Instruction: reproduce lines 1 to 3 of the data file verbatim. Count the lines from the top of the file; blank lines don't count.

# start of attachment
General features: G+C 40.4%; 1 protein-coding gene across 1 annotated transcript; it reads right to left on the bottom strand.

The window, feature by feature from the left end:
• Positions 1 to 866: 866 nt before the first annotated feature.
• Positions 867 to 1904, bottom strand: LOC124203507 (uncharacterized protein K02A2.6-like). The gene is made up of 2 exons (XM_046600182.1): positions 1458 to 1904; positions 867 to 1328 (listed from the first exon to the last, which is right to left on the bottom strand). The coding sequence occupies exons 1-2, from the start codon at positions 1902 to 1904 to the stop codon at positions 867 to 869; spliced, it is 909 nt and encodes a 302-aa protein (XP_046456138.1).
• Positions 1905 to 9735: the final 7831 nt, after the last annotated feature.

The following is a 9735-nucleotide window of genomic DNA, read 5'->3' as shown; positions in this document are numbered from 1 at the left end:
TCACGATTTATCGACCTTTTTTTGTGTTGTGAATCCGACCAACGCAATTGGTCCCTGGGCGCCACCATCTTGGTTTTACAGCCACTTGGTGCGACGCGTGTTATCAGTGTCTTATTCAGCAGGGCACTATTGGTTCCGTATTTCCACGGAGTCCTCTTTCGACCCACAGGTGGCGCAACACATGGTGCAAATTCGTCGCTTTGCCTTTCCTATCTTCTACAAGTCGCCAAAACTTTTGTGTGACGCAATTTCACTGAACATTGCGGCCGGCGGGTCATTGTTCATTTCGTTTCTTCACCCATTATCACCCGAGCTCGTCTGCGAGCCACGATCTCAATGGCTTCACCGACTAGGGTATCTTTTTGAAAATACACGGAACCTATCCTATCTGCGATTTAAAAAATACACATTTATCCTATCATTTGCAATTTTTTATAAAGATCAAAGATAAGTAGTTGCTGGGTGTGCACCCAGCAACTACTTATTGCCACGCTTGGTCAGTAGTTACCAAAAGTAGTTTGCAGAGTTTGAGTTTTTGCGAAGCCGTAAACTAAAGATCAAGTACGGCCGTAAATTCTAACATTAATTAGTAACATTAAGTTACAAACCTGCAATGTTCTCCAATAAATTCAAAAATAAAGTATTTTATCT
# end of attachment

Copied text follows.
General features: G+C 40.4%; 1 protein-coding gene across 1 annotated transcript; it reads right to left on the bottom strand.

The window, feature by feature from the left end:
• Positions 1 to 866: 866 nt before the first annotated feature.